Small insoluble particles in wastewater such as sand, coffee grounds gravel, glass and food particles.
Wollongong Water Resource Recovery Facility is one of 29 water resource recovery facilities in Greater Sydney, the Blue Mountains and the Illawarra. It serves Wollongong and surrounding suburbs.
Population served: 200,000 people
Area served: 71 square kilometres, including Port Kembla, Bellambi, Wollongong and surrounding suburbs
Wastewater treated: 49.8 million litres each day
Treatment level: Tertiary
Recycled water applications:
Environmental discharge: We release any remaining recycled water to the ocean, about 1 kilometre offshore.
Biosolids produced: 11,000 tonnes each year
Operating licence and regulation: We operate the plant under 3 sets of rules.
Primary wastewater treatment removes large solids using physical separation processes.
Screens trap and remove large solids as wastewater flows through.
We inject air into a tank, causing the water to spiral. The air flings the grit, such as sand and coffee grounds, to the edges. It collects in the bottom of the tank where a scraper removes it.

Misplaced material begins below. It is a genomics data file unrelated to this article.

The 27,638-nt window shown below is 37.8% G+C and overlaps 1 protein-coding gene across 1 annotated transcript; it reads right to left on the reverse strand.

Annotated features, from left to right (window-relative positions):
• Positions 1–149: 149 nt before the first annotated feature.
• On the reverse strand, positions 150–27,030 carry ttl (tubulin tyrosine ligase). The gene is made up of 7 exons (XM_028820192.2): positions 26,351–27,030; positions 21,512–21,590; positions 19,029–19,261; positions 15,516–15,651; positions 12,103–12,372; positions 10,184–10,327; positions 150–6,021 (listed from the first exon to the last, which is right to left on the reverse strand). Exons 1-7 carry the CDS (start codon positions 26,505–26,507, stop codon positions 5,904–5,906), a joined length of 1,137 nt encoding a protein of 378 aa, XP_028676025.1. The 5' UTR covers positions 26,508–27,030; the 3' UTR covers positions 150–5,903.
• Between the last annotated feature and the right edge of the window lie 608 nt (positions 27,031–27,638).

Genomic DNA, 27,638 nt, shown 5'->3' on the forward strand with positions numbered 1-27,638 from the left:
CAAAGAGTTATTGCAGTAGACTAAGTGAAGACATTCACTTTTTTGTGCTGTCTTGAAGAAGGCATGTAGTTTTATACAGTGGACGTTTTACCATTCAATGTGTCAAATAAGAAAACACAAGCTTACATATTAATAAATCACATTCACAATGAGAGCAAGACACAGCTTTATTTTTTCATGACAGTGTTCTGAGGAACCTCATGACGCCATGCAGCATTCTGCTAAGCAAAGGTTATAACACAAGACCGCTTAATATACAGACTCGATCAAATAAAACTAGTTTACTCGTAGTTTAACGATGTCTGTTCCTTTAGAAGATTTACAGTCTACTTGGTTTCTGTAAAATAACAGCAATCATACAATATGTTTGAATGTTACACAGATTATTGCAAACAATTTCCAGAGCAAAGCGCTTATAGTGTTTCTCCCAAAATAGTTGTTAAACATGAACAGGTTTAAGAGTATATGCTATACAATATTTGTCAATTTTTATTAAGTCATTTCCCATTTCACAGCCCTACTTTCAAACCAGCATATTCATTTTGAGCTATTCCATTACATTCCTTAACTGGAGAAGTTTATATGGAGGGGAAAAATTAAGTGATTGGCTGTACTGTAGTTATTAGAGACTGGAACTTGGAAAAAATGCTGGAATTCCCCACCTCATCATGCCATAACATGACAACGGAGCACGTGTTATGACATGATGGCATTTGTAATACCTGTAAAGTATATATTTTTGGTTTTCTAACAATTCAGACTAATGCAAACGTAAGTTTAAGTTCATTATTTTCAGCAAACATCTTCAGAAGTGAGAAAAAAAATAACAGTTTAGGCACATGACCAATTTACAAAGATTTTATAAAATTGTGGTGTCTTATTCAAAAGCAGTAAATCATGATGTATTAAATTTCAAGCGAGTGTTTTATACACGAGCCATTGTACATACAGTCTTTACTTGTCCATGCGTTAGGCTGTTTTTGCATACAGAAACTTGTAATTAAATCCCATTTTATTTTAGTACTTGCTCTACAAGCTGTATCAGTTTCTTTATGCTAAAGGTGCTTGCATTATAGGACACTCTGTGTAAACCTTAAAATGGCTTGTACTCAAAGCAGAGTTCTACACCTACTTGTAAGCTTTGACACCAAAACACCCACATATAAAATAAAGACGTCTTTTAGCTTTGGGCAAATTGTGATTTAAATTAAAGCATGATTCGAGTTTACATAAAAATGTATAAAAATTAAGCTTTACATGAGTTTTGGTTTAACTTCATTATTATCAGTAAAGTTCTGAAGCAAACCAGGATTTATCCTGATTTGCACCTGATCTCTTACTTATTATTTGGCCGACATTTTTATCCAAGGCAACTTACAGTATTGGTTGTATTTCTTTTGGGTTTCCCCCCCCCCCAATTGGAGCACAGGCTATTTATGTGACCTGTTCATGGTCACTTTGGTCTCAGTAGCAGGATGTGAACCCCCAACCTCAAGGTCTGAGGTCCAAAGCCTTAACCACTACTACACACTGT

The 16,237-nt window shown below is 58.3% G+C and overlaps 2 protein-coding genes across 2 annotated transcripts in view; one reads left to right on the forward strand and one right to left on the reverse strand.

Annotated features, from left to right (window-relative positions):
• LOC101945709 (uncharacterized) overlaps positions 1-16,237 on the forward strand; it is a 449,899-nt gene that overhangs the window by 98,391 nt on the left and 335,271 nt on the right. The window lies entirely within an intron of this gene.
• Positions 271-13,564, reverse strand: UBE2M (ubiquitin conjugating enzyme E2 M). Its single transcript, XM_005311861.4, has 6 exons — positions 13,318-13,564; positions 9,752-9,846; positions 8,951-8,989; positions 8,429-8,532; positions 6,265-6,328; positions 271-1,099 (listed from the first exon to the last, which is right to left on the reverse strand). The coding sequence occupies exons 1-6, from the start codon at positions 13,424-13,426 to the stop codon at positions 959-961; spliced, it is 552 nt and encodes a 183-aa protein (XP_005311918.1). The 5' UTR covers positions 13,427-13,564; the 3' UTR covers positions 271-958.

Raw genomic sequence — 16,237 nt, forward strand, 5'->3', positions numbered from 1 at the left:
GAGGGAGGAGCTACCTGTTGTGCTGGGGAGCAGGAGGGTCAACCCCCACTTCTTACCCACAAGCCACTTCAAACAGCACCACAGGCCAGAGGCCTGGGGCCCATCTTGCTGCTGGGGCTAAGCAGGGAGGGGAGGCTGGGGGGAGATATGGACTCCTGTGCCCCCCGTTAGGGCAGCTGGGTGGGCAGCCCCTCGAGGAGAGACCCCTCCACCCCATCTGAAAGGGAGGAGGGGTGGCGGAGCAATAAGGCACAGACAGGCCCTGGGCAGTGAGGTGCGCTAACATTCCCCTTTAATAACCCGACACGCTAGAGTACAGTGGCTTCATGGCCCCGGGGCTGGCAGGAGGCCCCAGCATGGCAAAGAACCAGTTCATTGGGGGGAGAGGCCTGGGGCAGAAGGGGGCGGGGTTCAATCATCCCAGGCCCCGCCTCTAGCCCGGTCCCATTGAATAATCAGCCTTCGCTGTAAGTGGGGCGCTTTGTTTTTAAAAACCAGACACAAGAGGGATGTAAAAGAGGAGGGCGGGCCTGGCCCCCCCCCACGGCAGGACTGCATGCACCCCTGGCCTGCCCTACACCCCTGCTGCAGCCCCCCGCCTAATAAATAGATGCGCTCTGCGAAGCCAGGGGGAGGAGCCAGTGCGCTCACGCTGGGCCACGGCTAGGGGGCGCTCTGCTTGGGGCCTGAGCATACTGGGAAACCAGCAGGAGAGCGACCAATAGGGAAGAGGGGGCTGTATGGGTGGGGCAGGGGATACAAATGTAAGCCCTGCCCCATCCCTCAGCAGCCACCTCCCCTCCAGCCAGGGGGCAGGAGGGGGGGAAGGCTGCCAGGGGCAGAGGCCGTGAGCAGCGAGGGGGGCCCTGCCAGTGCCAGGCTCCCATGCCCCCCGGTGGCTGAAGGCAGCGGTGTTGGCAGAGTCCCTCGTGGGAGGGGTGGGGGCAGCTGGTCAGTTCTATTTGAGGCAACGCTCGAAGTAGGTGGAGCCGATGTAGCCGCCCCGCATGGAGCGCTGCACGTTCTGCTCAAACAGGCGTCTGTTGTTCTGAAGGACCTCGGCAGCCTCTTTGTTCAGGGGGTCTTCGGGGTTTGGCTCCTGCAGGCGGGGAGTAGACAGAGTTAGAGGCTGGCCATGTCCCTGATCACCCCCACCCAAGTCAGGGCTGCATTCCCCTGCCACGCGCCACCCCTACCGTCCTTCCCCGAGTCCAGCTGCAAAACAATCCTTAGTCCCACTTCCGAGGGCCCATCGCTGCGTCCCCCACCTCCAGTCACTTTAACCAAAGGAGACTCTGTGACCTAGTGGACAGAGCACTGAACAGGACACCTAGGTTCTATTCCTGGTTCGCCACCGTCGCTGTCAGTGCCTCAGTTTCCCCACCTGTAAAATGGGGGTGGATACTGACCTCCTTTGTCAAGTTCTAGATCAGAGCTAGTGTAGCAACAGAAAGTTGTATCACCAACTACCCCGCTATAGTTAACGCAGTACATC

The grit and screenings captured are sent to landfill.
Wollongong uses 2 different types of sedimentation processes.
Traditional sedimentation allows solids to settle to the bottom of the tank while oil and grease float to the top. Scrapers at both the bottom and the top of the tanks remove the solids, oil and grease, which are treated to produce biosolids.
A multi-flow tank (sometimes called a lamella plate) uses a set of stacked inclined plates. Water travels up and over the inclined plate. The heavy solids are captured on the plate. Mechanical scrapers remove the solids, which are treated to produce biosolids.
Secondary treatment removes phosphates and nitrates using physical, biological and chemical processes. Learn more about .
Wollongong uses 2 types of secondary processes that work in a similar way:
We add a high concentration of microorganisms (activated sludge) to the wastewater. In the CONVAS, we use large mechanical aerators to introduce air into zones of the tank. In the bioreactor, we introduce the air using small diffusers at the bottom of the tank. By varying the amount of air in different parts of the tank, we ensure different types of microorganisms can break down nutrients like nitrogen and phosphorus.
The activated sludge settles to the bottom of the clarifier where scrapers remove it. We recycle some of this sludge back into the bioreactor and treat the rest to produce biosolids.
The treated water from the top of the tank flows to tertiary treatment.
Tertiary treatment uses chemical and physical processes to remove very fine solids and disinfect the treated wastewater.
Filters made of layers of sand and coal trap remove any remaining fine particles.
Wollongong uses 2 types of disinfection:
For recycled water that will be used on-site, and at the golf course, sports fields and coal terminal, we use both ultraviolet light and chlorine to kill any microorganisms that can make people sick.